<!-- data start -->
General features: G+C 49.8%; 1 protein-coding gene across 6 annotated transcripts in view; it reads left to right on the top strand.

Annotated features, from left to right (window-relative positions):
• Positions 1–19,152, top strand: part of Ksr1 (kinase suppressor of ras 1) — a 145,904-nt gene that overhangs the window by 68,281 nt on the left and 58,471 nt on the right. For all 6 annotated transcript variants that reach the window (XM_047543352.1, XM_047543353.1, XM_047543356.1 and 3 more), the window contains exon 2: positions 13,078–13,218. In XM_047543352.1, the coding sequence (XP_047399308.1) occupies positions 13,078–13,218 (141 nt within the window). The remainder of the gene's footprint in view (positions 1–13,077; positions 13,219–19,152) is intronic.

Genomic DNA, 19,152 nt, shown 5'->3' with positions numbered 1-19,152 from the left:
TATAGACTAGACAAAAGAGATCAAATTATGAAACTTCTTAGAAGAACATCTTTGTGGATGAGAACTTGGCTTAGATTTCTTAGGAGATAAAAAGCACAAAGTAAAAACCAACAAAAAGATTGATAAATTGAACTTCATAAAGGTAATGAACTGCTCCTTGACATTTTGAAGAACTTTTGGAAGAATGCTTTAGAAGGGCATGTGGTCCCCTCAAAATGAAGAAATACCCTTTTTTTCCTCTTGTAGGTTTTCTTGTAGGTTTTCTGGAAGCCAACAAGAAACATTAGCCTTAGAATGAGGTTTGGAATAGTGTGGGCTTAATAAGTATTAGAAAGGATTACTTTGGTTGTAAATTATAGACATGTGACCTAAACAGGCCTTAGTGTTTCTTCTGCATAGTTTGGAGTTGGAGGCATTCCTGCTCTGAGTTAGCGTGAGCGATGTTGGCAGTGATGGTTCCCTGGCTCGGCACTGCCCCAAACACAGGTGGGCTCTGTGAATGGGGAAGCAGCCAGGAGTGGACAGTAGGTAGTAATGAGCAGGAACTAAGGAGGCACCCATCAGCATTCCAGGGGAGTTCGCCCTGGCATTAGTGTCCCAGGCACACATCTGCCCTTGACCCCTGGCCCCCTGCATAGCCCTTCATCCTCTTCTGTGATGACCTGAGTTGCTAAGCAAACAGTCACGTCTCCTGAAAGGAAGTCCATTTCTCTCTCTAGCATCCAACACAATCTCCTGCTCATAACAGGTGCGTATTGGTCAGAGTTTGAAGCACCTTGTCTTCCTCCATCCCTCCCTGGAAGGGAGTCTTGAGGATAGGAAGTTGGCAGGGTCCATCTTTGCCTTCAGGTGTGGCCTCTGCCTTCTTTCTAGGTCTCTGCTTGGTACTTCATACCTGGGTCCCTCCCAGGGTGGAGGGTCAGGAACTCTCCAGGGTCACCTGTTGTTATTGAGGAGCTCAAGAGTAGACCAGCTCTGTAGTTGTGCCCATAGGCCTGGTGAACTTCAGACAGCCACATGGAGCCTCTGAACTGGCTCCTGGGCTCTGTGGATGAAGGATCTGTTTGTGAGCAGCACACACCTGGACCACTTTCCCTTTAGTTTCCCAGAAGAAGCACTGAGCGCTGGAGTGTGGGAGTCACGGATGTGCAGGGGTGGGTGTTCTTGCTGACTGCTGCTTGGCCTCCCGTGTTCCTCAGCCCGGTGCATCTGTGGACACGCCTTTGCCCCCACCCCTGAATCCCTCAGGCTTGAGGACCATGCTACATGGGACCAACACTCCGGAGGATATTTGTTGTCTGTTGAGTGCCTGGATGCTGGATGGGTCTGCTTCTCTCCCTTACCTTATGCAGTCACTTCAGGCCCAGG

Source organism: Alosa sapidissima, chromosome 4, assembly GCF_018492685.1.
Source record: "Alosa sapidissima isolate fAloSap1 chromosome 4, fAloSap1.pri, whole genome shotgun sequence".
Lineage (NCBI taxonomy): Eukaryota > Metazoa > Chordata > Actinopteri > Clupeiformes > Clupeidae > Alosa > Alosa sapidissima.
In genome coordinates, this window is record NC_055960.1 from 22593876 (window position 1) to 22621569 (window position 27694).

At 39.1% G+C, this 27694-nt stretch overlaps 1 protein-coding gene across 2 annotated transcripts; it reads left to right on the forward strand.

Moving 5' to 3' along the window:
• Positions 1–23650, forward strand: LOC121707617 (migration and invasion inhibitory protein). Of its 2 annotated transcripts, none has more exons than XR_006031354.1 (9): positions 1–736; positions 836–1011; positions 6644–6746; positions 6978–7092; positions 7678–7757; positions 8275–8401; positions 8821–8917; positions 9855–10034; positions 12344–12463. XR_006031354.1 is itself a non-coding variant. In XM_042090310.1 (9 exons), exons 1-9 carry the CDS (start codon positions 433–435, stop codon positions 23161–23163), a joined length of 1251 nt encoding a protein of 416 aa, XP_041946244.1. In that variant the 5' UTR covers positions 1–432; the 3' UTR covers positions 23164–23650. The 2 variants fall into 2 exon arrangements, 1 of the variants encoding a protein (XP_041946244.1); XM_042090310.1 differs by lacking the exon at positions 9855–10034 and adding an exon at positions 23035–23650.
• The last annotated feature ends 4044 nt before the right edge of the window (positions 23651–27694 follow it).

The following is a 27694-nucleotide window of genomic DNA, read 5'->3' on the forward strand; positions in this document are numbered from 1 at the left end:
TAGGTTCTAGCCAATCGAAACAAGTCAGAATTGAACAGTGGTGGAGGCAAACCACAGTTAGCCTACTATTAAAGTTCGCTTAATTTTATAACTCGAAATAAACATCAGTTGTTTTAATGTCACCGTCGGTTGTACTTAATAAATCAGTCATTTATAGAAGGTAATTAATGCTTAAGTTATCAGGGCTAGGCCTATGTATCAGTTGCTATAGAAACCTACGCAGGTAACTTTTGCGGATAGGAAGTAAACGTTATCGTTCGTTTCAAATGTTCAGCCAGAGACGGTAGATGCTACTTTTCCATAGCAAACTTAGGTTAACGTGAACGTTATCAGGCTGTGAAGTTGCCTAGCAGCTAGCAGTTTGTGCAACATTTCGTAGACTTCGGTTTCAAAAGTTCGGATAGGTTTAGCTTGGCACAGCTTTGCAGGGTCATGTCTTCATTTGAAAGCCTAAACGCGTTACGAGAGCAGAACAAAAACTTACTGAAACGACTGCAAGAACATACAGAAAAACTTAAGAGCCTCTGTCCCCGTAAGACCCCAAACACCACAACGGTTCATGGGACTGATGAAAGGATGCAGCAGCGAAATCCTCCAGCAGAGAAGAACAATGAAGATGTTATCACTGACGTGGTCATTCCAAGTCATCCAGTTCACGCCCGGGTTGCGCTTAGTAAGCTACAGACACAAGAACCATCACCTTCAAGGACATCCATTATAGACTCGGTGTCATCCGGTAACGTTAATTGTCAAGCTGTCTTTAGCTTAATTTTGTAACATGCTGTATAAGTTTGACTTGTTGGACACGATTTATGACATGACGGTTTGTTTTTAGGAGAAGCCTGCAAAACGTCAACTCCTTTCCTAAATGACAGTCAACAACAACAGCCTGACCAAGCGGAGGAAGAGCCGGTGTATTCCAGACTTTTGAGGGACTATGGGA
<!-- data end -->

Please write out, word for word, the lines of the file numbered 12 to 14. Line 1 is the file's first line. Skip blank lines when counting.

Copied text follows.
• Positions 1–23650, forward strand: LOC121707617 (migration and invasion inhibitory protein). Of its 2 annotated transcripts, none has more exons than XR_006031354.1 (9): positions 1–736; positions 836–1011; positions 6644–6746; positions 6978–7092; positions 7678–7757; positions 8275–8401; positions 8821–8917; positions 9855–10034; positions 12344–12463. XR_006031354.1 is itself a non-coding variant. In XM_042090310.1 (9 exons), exons 1-9 carry the CDS (start codon positions 433–435, stop codon positions 23161–23163), a joined length of 1251 nt encoding a protein of 416 aa, XP_041946244.1. In that variant the 5' UTR covers positions 1–432; the 3' UTR covers positions 23164–23650. The 2 variants fall into 2 exon arrangements, 1 of the variants encoding a protein (XP_041946244.1); XM_042090310.1 differs by lacking the exon at positions 9855–10034 and adding an exon at positions 23035–23650.
• The last annotated feature ends 4044 nt before the right edge of the window (positions 23651–27694 follow it).

The following is a 27694-nucleotide window of genomic DNA, read 5'->3' on the forward strand; positions in this document are numbered from 1 at the left end: